After months of labor-intensive planning, organizing, leading, and constructing, Thomas Hillemeier has completed a pair of dugouts for his Eagle Scout project. Photo by Mitch George
By Mitch George
Byron Boy Scout Thomas Hillemeier just completed his stellar Eagle Scout project.
He, with the help of family, friends, fellow scouts, and adult volunteers, began construction on two dugouts at Olde Towne Park on May 14. This project of nearly 3 months was made possible with the passion, hard work, and motivation of Thomas' peers.
Hillemeier had to organize every part of the project from start to finish. He had to get city approval, obtain building permits, obtain supplies and funds, and then finish the job. He organized and attended over 25 meetings just to make sure everyone was on the same page. Thomas' father, JR, said, "He has learned so much throughout the course of this project. He has learned about construction, management, and city government." Thomas also explained that in total, the planning, organizing, and actual construction of this project took just over 300 hours.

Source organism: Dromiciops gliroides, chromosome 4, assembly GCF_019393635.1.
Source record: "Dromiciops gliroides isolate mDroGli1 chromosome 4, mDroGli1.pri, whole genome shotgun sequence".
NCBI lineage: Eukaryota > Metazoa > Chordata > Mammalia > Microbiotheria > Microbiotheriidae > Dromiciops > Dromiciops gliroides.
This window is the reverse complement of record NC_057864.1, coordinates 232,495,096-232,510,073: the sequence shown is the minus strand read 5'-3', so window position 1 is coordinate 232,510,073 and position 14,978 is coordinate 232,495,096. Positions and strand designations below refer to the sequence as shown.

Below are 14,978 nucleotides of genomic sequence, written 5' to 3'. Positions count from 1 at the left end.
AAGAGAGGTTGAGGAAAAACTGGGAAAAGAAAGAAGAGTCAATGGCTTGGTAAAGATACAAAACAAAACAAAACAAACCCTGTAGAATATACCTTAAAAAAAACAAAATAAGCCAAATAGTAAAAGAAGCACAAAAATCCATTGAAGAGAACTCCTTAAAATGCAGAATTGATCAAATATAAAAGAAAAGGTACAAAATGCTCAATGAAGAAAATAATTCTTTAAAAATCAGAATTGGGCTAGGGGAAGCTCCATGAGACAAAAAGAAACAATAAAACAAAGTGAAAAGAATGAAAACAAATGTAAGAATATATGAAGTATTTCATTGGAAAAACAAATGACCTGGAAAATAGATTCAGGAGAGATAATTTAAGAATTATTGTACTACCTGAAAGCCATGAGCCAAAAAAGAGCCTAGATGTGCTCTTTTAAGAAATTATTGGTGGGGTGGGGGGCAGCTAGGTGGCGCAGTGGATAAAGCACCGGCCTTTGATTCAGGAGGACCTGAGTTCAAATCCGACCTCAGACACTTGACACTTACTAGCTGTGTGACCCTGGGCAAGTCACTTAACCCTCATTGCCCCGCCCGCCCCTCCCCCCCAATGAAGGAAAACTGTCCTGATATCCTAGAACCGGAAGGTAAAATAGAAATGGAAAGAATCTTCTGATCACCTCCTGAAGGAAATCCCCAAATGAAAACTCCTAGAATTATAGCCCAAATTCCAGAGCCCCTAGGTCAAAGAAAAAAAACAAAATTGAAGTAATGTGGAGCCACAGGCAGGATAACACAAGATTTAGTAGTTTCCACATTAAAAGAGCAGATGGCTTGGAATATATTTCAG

The first step of the project was moving gravel from the parking lot to the construction site. Thomas said he moved "at least 200 wheelbarrows full of gravel from the parking lot". However, this was not the most difficult part according to Hillemeier. "The hardest part of the project was leading others. Sometimes leading by example isn't so easy", he said.
Next, he poured concrete for the dugouts to sit upon. After this came the laying of the bricks and mortaring them together. Keep in mind, he had to do this for both dugouts. After laying the brick, he needed to affix sturdy wooden posts to support the roof, and then cut the wood and place the supporting beams in place. Plywood then had to be laid down, then this plywood needed to be papered and felted. Finally, the dugouts were shingled and finishing touches were added.
When asked why he picked such a strenuous Eagle Scout project, he said, "I wanted to do something that would actually be beneficial and be used on a regular basis, something that would remain for years to come. I wanted people to look at what I did and say, 'Now that's an Eagle Scout project.'"
He says he got the idea to build these dugouts "in early 2013, when Pat Splinter (current president of the Byron Youth Baseball Association) told me they wished to construct dugouts at Olde Towne Park".
In the end, thanks to some outstanding support by great area organizations and loving family members, Thomas finished the project without a penny out-of-pocket. "The entire project totaled approximately $6200, but all the labor was free because I had a large amount of volunteer help", Hillemeier said.
When asked what the most rewarding part of the project was, Thomas said it was serving the community. "The community and the Byron Youth Baseball Association have helped grow me as a person. It feels right to give back to them," he responded.
Read the rest of the story in the Byron Review print edition.